The main principle of fire is transformation and metabolism.Within the body it predominantly manifests as the fire of intelligence and comprehension, balance of body temperature, the absorption and assimilation of food and the transformative power of the liver. The properties of fire are carried through the body by the blood and if the blood flow is stopped then that limb will become cold. From the creation perspective this is the point where we focus energy toward a certain idea or goal and use the fire of transformation and our intelligence to start bringing it into form. It governs the sense of sight and the action of the legs that take us towards our goals. Modern Ayurvedic scholars believe it to be associated with radiant energy such as the light from a candle or the sun. Its qualities are: hot, sharp, light, dry and subtle.
Water or Jala:
The main principle of water is transportation. In modern science,water is known as the universal solvent because of its ability to dissolve other substances and suspend them in its medium. Within the body it predominantly manifests as the plasma and lymph which transport nutrients to the cells, and toxins away from cells; it is the river upon which life flows. As consciousness continues to move towards form, this is the point where an idea that has been focused upon, now needs nourishment and connectedness to take form. Water governs the sense of taste and the action of reproduction through the genital organs. Modern Ayurvedic scholars believe it to be associated with chemical energy. Its qualities are: cool, liquid, dull, soft, oily and slimy.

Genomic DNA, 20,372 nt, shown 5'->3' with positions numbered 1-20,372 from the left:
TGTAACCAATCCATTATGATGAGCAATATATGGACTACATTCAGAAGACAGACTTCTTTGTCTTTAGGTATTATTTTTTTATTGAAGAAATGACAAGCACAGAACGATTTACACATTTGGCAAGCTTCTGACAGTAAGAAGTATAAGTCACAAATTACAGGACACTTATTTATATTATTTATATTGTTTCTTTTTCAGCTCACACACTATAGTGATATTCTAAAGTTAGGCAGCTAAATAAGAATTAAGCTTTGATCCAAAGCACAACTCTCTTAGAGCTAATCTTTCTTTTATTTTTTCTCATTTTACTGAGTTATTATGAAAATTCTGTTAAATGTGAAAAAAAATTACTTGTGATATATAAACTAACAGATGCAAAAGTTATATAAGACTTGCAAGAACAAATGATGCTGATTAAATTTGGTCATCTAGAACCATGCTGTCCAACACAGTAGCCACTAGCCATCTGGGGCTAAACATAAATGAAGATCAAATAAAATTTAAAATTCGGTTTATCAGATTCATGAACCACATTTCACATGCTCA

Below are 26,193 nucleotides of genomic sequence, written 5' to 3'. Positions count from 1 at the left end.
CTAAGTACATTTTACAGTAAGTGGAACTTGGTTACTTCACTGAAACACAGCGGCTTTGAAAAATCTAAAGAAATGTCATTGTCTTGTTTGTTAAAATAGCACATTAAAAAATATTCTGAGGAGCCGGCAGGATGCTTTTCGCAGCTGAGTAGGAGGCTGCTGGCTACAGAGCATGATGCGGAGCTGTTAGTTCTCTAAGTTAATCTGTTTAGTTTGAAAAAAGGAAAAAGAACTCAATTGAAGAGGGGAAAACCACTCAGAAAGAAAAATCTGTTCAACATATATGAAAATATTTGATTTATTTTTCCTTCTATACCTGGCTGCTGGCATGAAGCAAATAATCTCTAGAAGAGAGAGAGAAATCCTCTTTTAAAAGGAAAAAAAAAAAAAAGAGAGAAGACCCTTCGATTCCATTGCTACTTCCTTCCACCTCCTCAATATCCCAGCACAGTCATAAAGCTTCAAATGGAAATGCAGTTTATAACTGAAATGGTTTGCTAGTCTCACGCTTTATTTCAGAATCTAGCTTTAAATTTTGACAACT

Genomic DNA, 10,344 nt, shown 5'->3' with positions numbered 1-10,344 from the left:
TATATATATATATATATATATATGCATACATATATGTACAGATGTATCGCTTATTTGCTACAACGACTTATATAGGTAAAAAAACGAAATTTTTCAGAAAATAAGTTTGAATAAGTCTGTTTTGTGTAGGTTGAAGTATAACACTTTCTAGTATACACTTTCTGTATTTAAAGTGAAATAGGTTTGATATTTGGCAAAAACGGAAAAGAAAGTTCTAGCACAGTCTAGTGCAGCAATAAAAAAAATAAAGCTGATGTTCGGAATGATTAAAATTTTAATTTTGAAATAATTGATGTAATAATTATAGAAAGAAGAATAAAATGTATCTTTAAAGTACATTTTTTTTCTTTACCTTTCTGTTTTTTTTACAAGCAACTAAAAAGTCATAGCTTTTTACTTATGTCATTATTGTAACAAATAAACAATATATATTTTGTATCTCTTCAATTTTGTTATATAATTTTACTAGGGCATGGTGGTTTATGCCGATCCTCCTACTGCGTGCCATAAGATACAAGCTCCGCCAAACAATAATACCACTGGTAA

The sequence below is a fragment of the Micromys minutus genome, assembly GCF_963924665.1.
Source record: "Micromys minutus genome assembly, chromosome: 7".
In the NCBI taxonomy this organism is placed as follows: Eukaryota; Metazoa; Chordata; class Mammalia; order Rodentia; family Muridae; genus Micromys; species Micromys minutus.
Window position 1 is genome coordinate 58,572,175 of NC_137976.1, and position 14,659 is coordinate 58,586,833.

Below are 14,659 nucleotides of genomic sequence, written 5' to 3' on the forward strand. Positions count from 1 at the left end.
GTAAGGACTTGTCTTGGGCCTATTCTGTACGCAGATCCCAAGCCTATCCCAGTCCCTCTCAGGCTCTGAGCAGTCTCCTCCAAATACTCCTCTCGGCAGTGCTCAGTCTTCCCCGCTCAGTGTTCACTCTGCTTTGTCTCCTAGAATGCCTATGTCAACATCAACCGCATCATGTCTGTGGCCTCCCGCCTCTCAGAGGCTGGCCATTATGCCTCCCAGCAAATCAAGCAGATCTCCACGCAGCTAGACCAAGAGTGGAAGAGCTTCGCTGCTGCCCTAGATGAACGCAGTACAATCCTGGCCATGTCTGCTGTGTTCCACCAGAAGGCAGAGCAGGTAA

Earth or Prithvi:
The main principle of earth is structure. Anywhere there is stability, permanence and rigidity there will be a dominance of earth.It cradles and holds all creatures of the planet giving them support, food and shelter. Within the body it predominantly manifests as the solid structures such as bones, muscles, cartilage, nails, hair, teeth and skin. From the creation perspective it is the point where consciousness fully takes form and becomes a substance or being that has more solidity and form. It governs the sense of smell and the action of excreting waste products such as faeces. Modern Ayurvedic scholars believe earth to be associated with mechanical energy. Its qualities are: heavy, dull, constant, dense, hard and gross.
The easiest example to understand how the elements work in our lives, would be exposing our body to excessive wind where we would become cold and have dry skin. The wind would have caused an excess, or imbalance, of the air element, so we start to see the properties of air increase in a harmful way for example dryness or cold.
With greater understanding of this system, we can identify more complex associations and discover specific treatments for any excess element.
For example, fear affects the nervous system, and would increase the air element in the body and mind. Thus over time the imbalance of extra air (fear and worry) is likely to create coldness and dry skin.
Main uses of the 5 element system amongst Ayurveda:
· To define balance in environmental situations and weather influences
· As the building blocks of the Rasas (six tastes)
· As the building blocks that are used by each Dosha (functional principle)
· As the building blocks that are used by each Dhatu (body tissue)
· As the building blocks of the Gunas (20 opposing qualities)
· As a system to individualise diet, exercise and lifestyle prescriptions